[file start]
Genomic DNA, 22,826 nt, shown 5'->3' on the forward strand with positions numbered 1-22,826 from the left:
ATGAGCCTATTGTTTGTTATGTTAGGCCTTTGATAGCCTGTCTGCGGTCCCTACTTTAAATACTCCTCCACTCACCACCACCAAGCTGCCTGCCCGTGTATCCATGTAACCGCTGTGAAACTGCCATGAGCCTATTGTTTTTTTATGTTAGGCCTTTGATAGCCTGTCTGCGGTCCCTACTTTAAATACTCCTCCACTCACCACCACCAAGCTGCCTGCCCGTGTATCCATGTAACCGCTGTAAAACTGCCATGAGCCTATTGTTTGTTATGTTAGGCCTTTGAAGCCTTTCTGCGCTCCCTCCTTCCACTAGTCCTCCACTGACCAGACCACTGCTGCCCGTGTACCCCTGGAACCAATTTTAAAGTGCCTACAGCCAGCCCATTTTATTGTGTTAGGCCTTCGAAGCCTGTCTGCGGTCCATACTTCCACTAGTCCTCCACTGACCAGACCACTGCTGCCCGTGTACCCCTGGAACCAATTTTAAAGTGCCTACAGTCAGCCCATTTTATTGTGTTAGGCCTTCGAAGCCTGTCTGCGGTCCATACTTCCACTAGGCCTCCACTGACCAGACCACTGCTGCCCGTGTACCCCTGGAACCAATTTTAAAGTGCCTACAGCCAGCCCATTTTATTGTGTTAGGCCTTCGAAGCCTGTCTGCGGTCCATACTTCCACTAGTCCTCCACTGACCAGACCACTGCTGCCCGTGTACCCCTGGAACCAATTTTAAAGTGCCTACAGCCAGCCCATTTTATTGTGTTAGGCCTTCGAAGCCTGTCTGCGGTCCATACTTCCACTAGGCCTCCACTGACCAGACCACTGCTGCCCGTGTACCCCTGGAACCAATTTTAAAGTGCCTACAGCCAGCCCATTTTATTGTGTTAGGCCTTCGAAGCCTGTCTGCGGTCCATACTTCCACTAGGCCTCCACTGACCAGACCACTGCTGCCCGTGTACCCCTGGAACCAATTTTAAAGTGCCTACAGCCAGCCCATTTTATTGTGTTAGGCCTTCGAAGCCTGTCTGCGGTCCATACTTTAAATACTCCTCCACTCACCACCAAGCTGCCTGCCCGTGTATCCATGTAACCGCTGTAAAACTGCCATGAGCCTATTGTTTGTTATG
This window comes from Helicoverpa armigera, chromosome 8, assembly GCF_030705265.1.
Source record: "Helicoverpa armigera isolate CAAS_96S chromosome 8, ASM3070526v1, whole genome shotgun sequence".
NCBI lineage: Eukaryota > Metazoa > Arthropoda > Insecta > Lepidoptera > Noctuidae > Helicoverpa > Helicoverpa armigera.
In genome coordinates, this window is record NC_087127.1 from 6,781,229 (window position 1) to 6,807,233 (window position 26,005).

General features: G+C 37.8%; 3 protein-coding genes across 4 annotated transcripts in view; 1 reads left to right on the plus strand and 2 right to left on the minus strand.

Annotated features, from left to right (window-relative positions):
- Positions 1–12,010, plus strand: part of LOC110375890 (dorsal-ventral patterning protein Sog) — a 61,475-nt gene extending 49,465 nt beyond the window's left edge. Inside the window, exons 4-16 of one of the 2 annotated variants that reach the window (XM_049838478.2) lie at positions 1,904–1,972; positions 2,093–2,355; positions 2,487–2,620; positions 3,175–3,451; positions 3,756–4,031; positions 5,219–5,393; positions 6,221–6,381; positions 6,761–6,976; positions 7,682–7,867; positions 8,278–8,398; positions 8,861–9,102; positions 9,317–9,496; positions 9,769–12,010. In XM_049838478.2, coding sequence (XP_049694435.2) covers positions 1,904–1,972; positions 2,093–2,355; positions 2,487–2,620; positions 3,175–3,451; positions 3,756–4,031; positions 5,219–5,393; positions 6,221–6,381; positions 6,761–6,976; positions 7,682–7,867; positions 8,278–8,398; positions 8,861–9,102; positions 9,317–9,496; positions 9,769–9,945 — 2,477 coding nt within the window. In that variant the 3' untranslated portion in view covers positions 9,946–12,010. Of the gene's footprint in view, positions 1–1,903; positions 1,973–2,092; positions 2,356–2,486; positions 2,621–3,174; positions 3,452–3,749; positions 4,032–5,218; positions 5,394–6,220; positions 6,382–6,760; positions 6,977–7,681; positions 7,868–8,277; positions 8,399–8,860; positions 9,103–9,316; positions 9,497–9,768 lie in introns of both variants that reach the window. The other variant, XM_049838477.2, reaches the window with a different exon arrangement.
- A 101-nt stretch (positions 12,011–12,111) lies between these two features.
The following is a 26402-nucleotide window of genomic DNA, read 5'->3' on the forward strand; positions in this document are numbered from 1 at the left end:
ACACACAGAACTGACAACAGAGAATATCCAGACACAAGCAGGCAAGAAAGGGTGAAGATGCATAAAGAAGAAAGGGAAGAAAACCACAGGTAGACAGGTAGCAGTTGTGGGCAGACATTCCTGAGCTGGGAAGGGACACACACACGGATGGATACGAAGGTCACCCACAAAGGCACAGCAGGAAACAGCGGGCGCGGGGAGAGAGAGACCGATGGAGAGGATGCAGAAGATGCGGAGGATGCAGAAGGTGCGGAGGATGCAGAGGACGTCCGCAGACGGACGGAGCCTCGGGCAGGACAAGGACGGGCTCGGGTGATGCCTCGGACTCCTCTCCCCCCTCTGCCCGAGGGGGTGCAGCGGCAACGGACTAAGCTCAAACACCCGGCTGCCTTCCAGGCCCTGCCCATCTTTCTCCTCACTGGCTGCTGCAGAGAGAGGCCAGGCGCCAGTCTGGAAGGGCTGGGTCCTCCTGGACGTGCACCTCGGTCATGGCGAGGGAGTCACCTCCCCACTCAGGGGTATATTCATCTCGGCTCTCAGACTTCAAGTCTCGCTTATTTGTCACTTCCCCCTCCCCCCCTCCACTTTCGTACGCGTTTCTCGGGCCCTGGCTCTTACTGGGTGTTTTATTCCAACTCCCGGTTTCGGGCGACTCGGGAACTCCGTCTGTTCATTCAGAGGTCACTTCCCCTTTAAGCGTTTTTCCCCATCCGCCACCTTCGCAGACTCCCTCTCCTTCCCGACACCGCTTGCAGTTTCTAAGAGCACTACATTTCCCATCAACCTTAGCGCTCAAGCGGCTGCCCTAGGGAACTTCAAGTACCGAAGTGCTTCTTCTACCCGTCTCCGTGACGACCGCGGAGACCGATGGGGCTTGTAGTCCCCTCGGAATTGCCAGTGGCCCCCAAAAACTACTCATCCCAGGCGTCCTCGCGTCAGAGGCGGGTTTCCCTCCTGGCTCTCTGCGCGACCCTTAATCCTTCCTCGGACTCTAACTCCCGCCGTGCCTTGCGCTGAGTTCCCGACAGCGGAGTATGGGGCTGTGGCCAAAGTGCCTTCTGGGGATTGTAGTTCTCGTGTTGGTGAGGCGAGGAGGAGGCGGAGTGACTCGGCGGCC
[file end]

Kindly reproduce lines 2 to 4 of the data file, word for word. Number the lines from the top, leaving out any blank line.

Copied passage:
ATGAGCCTATTGTTTGTTATGTTAGGCCTTTGATAGCCTGTCTGCGGTCCCTACTTTAAATACTCCTCCACTCACCACCACCAAGCTGCCTGCCCGTGTATCCATGTAACCGCTGTGAAACTGCCATGAGCCTATTGTTTTTTTATGTTAGGCCTTTGATAGCCTGTCTGCGGTCCCTACTTTAAATACTCCTCCACTCACCACCACCAAGCTGCCTGCCCGTGTATCCATGTAACCGCTGTAAAACTGCCATGAGCCTATTGTTTGTTATGTTAGGCCTTTGAAGCCTTTCTGCGCTCCCTCCTTCCACTAGTCCTCCACTGACCAGACCACTGCTGCCCGTGTACCCCTGGAACCAATTTTAAAGTGCCTACAGCCAGCCCATTTTATTGTGTTAGGCCTTCGAAGCCTGTCTGCGGTCCATACTTCCACTAGTCCTCCACTGACCAGACCACTGCTGCCCGTGTACCCCTGGAACCAATTTTAAAGTGCCTACAGTCAGCCCATTTTATTGTGTTAGGCCTTCGAAGCCTGTCTGCGGTCCATACTTCCACTAGGCCTCCACTGACCAGACCACTGCTGCCCGTGTACCCCTGGAACCAATTTTAAAGTGCCTACAGCCAGCCCATTTTATTGTGTTAGGCCTTCGAAGCCTGTCTGCGGTCCATACTTCCACTAGTCCTCCACTGACCAGACCACTGCTGCCCGTGTACCCCTGGAACCAATTTTAAAGTGCCTACAGCCAGCCCATTTTATTGTGTTAGGCCTTCGAAGCCTGTCTGCGGTCCATACTTCCACTAGGCCTCCACTGACCAGACCACTGCTGCCCGTGTACCCCTGGAACCAATTTTAAAGTGCCTACAGCCAGCCCATTTTATTGTGTTAGGCCTTCGAAGCCTGTCTGCGGTCCATACTTCCACTAGGCCTCCACTGACCAGACCACTGCTGCCCGTGTACCCCTGGAACCAATTTTAAAGTGCCTACAGCCAGCCCATTTTATTGTGTTAGGCCTTCGAAGCCTGTCTGCGGTCCATACTTTAAATACTCCTCCACTCACCACCAAGCTGCCTGCCCGTGTATCCATGTAACCGCTGTAAAACTGCCATGAGCCTATTGTTTGTTATG
This window comes from Helicoverpa armigera, chromosome 8, assembly GCF_030705265.1.
Source record: "Helicoverpa armigera isolate CAAS_96S chromosome 8, ASM3070526v1, whole genome shotgun sequence".